If you know or suspect a loved one is a victim of domestic violence, there are things you can do to help support them around the holidays. First and foremost, remember that you cannot make any decisions for them and that all decisions about what to do are in their control.

One of the best things you can do to support victims of domestic violence is simply to listen to them and let them know that you are there for them. If you’re able, let them know how you can help them, such as offering a place to stay if they need to escape or connecting them with available resources, like the services at Safe Shelter.

You might also be able to help them create or go over their safety plan and offer ways to support their strategies if possible. For example, offer to be available by call or text throughout the holiday season (and after!) if they need physical or emotional support. You can also volunteer to be one of their “excuses” to go on shopping trips or visits if they need to exit a situation quickly.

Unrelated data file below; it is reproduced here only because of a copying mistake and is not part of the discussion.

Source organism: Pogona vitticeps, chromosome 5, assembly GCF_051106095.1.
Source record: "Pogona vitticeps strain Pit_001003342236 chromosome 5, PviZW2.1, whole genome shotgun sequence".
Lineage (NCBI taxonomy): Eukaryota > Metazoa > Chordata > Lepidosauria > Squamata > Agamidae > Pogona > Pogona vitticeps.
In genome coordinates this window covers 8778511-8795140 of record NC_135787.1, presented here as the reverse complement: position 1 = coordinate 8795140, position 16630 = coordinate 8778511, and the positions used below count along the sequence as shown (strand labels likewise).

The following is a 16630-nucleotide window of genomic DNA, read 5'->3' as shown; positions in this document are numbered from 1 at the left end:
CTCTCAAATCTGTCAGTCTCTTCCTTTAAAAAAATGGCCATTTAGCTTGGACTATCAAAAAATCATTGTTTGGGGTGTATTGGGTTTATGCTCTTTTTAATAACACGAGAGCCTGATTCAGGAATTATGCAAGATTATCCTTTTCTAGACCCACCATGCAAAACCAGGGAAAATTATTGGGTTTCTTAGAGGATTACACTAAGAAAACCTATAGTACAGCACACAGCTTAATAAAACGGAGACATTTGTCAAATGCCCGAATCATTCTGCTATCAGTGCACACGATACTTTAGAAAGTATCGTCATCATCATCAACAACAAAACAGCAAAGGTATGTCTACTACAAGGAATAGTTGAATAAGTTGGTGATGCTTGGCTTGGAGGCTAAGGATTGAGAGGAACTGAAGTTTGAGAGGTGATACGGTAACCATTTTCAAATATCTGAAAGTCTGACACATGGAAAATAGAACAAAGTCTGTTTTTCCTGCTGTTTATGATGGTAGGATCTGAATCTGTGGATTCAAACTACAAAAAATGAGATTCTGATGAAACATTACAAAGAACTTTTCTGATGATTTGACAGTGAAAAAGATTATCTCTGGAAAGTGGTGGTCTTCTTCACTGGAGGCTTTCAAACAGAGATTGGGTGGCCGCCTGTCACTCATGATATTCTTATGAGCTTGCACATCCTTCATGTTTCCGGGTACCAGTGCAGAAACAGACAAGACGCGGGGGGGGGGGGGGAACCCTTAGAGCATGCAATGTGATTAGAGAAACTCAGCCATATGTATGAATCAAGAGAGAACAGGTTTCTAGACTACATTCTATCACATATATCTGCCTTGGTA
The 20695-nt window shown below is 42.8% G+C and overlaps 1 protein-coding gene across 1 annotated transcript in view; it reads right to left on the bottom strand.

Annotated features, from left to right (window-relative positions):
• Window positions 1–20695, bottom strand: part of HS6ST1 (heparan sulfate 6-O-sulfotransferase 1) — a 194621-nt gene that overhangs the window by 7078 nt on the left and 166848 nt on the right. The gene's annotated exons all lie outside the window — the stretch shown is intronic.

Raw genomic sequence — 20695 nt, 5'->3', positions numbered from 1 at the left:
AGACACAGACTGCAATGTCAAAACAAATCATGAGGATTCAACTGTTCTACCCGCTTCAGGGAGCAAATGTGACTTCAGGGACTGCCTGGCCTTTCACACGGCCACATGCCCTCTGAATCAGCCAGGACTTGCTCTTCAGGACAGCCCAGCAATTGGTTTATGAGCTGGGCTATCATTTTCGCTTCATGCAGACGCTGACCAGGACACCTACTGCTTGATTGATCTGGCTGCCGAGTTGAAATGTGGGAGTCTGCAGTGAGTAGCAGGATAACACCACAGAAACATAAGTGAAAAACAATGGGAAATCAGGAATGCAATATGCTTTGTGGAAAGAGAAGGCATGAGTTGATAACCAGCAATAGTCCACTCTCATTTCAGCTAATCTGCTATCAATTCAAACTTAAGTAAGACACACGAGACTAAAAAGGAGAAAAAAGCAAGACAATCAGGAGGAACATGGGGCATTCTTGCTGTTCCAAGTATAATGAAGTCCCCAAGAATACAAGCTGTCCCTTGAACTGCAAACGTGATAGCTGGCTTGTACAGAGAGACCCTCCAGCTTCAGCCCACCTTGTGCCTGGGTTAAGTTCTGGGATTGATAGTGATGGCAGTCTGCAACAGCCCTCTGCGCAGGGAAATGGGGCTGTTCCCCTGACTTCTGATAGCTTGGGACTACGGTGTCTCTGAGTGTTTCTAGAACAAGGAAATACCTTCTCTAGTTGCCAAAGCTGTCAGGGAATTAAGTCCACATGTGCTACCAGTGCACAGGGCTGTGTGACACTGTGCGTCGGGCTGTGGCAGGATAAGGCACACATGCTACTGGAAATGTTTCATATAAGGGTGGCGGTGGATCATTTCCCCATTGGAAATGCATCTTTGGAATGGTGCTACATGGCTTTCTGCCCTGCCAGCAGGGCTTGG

Above all, checking in with your loved one regularly and letting them know that you’re there for them will go a long way to help them feel supported.

Create a Holiday Safety Plan with an Advocate at Safe Shelter

At Safe Shelter of St. Vrain Valley, we are here to serve you or your loved ones who are experiencing domestic violence. Our advocates are trained in safety planning and can help you make a custom safety plan for the holidays to keep you and your loved ones safer from abuse.

If you or someone you know needs help, do not hesitate to get in contact with us. You can call our office during business hours at 303-772-0432, our 24-hour crisis line at 303-772-4422, or click here to fill out our online question form at any time. All services are free and available in both English and Spanish.